Why I like education
There are two main reasons why I’m so enthusiastic about education and learning. One is primarily emotional and the other is analytical.
The emotional: Mihaly Czikszentmihalyi calls it “flow”: when your “sense of time disappears, you forget yourself, you feel part of something larger. And once the conditions are present, what you are doing becomes worth doing for its own sake.” I get this when I learn. For me it simply feels great to tackle a concept, solve a problem or discuss an idea alone, with a co-learner or with a heap of co-learners!
The analytical: For the better part of my adult life I’ve spent my free time working and volunteering around social justice and environmental issues. The more time I’ve spent in this sector the more I have become aware of the lack of resilience that we as humans seem to possess in the face of emotional persuasion. The powers of peer pressure, advertisements and social norms, among other things, means that our innate decision making processes and mental shortcuts simply do not prepare us to make the forward thinking and calculated decisions that the 21st century requires of us. As Dan Ariely puts it, we’re predictably irrational. With big data and ever expanding knowledge comes big opportunities to make better decisions for the present and the future. More and more people are doing research and it’s becoming more and more available to the public.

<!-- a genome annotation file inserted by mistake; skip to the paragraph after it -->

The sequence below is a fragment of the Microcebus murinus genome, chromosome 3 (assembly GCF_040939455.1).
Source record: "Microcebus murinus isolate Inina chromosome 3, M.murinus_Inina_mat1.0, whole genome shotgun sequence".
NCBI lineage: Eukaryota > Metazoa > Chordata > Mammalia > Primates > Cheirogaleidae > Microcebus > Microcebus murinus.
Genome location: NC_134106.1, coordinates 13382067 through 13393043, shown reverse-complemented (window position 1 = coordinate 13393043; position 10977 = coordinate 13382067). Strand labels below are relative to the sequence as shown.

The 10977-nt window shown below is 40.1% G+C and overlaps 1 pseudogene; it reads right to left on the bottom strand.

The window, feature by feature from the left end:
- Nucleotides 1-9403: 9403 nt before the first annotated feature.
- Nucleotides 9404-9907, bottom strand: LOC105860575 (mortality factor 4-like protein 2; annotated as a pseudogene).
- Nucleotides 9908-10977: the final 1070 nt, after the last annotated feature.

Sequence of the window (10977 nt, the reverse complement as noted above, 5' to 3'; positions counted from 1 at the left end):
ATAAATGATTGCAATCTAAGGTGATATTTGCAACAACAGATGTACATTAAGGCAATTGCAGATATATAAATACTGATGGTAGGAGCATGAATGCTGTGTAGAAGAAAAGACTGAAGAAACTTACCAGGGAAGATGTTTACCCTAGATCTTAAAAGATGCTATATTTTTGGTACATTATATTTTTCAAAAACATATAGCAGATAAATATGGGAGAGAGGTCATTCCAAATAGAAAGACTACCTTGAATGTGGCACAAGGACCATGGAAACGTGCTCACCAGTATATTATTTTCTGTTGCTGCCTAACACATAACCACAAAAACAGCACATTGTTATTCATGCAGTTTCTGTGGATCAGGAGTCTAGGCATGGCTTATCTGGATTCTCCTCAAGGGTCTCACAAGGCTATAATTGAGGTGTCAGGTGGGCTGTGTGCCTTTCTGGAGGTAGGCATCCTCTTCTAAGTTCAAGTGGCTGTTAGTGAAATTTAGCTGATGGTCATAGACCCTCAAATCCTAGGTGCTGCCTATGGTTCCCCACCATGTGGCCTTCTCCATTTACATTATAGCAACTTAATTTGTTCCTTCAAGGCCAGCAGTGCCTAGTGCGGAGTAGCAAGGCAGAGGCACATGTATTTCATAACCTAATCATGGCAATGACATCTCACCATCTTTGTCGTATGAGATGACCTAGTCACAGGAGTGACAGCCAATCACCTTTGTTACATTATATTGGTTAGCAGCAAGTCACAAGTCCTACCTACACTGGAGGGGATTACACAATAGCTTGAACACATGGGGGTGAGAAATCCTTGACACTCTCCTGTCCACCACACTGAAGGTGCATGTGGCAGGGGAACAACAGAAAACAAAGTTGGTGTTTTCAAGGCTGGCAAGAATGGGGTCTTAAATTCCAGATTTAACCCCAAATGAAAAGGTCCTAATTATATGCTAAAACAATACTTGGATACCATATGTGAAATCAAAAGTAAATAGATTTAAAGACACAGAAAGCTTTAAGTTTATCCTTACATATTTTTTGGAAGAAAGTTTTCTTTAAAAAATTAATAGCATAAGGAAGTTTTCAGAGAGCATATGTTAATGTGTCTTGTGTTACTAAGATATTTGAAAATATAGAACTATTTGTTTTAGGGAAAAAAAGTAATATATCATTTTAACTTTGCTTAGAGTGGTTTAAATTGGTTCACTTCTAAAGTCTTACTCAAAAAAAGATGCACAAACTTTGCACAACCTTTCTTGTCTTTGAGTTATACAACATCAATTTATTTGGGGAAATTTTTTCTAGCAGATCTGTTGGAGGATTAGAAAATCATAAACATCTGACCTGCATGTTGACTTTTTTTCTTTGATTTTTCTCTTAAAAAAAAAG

At the scale of the individual, the skills to interpret this data and make decisions based upon it, from health to financial decisions, is a form of empowerment. At the societal level, I believe that fostering evidence based decision making processes is one of the best things that we can do to facilitate human and non-human flourishing at this stage in our collective development. If a democracy is built on the decisions of its constituents, then I can think of no better way to empower democracy than by empowering its citizens to value, understand and respect the value of numbers, data and knowledge (and maybe even explore their limitations!).